Author: Gary Keller and Jay Papasan
Topic: Psychology, Habits and Routines
Appropriate for: Anyone interested in improving!
Overall rating: 5/5 – go out and get it now!!!
David Cowan – a colleague of mine at the Borders and East Lothian Academy, gave me this book as a leaving present when I left my previous post. I had heard of it on the occasional podcast and it proved to be a worthwhile read, solidifying some previous concepts and ideas I’d been exposed to previously.
The book is prefaced by a Russian Proverb, “If you chase two rabbits, you will not catch either one. The premise of the book is to simplify our lives by focussing on the one area or action that leads to most of the successful or desired result. If this sounds familiar, it’s probably because you’ve heard of the Pareto Principle. Pareto was an Italian economist who discovered that 20% of the population owned 80% of the land in the region. Since then this concept has been expanded to suggest that 80% of the desired result we pursue comes from only 20% of our input. This book follows that trend by suggesting that by attempting to be overly productive by multi-tasking, taking on more and over-extending ourselves, we are in fact being unproductive and not doing ourselves justice! The central idea is in fact the question, “What is the ONE thing that I can do, such that by doing it everything else will be come easier or unnecessary?”
The book is divided into 3 parts:
- The lies – They mislead and derail us
- The Truth – The simple path to productivity
- Extraordinary results – Unlocking the possibilities within you
There was some really great content within the book. Here are a few of the key take home messages I found worth noting:
“Going Small is ignoring all the things you could do and doing what you should do. It’s recognizing that not all things matter equally and finding the things that matter most. It’s a tighter way to connect what you do with what you want. It’s realizing that extraordinary results are directly determined by how narrow you can make your focus.”
I thought this was particularly striking as a youth sport coach. There are so many things we could focus on with our athletes, but what is the one thing that we should do? An easy example in rugby is the catch and pass. Without the basics of catch and pass being nailed, all team moves and strategy in the world will fall apart. From an S&C perspective, the thing that was highlighted to me as mattering most was good movement skills. If all I did was give my athletes good movement skills, I leave them in good standing to take on any S&C program.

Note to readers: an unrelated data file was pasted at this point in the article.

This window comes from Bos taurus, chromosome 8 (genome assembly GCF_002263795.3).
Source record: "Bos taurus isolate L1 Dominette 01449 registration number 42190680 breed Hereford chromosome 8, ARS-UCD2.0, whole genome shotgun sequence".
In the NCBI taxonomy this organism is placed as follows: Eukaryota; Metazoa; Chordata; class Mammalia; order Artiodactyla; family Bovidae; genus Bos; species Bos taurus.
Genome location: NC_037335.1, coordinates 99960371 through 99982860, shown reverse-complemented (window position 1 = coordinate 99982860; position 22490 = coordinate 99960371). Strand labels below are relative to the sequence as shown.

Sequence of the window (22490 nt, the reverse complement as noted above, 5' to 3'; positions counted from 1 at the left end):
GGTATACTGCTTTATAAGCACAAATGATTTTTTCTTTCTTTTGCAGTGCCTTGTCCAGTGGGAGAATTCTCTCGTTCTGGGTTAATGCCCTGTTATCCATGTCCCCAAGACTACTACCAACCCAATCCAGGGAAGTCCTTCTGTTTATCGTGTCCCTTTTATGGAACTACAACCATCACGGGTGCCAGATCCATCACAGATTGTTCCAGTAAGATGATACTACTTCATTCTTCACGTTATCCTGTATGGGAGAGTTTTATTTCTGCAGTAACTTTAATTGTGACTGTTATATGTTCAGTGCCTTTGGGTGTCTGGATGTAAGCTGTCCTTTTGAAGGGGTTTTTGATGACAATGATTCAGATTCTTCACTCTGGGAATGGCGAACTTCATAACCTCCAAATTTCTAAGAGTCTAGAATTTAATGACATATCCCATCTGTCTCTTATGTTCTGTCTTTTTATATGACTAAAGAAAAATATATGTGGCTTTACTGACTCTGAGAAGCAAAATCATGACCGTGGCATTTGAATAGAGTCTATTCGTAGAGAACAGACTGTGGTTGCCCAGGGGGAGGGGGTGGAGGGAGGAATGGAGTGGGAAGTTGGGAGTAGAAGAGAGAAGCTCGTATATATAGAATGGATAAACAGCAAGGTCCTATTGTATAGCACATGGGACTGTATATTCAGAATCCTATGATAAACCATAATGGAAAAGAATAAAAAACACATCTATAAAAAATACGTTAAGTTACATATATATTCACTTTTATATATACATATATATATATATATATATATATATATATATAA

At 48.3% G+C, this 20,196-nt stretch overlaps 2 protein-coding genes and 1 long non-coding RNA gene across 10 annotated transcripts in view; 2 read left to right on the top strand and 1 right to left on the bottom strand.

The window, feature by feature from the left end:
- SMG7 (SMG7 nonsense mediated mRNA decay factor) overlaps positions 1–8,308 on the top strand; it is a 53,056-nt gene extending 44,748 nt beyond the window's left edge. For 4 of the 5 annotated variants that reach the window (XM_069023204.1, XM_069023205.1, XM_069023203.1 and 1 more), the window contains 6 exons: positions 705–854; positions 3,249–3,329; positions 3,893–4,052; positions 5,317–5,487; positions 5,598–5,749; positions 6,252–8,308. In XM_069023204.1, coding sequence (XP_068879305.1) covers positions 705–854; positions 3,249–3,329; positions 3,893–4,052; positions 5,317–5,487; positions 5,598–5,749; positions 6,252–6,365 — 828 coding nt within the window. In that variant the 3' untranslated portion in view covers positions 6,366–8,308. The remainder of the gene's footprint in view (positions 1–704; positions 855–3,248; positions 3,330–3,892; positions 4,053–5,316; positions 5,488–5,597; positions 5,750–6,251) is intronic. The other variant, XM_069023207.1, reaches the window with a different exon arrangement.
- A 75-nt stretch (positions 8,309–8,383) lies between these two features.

“We know that multitasking can be fatal when lives are at stake. In fact, we fully expect pilots and surgeons to focus on their jobs to the exclusion of all else. And we expect that anyone in their positions who gets caught doing otherwise will always be severely taken to task. We accept no arguments and have no tolerance for anything but total concentration from these professionals. And yet, here the rest of us – are living another standard. Do we not value our own job or take it seriously? Why would we ever tolerate multitasking when we’re doing our most important work?”
This is a hugely valid point. I for one am awful at this, having multiple tabs open on my internet browser and regularly forgetting what I was supposed to be doing. I think this can often happen in coaching! This happens a lot when people design training programs. Often they’ll explain that they are “wanting to focus on developing aerobic capacity, whilst also building muscle mass and losing bodyfat. Oh and improving mobility as well.” Sounds a lot like multitasking to me. In the words of Steve Uzzell, “Multitasking is merely the opportunity to screw up more than one thing at a time.” Keep the main thing – the main thing. Select your KPI and focus in on that and keep it your focus!
3.Your environment must support your goals
” Your environment is simply who you see and what you experience every day. The people are familiar, the places are comfortable. You trust these elements of your environment and quite possibly even take them for granted. But be aware. Anyone and anything at any time can become a thief, diverting your attention away from your most important work and stealing your productivity from right under your nose. For you to achieve extraordinary results, the people surrounding you and your physical surroundings must support your goals.”
We’ve probably all experienced the difficulty of coaching an athlete who didn’t have the required family support required to make the most of their opportunities. Whether this was inadequate nutrition, equipment, travel ability or simply parental interest,, we know this hampered them. Whilst this is extreme, we will all have some significant impediments to our progress, either in our physical environment or social! A simple one for me is that I know I do my best writing for this blog when I get away from other people for 60-90 minutes, put my headphones on, get some music on I can lose myself in and ignore social media and test messages. This helps me create an environment that supports my goals.
So from a coaching perspective – what things do we need to curate to optimise the training environment for our athletes or for ourselves as coaches? It could be a more effective way of organising our sessions, setting up equipment, training groups or even getting rid of some personnel that aren’t contributing positively!
These were just some of the points that I took from this book. I’d really recommend it as a worthwhile read for coaches and athletes alike, especially if you are running your own business!
You can find the book here: The One Thing: The Surprisingly Simple Truth Behind Extraordinary Results
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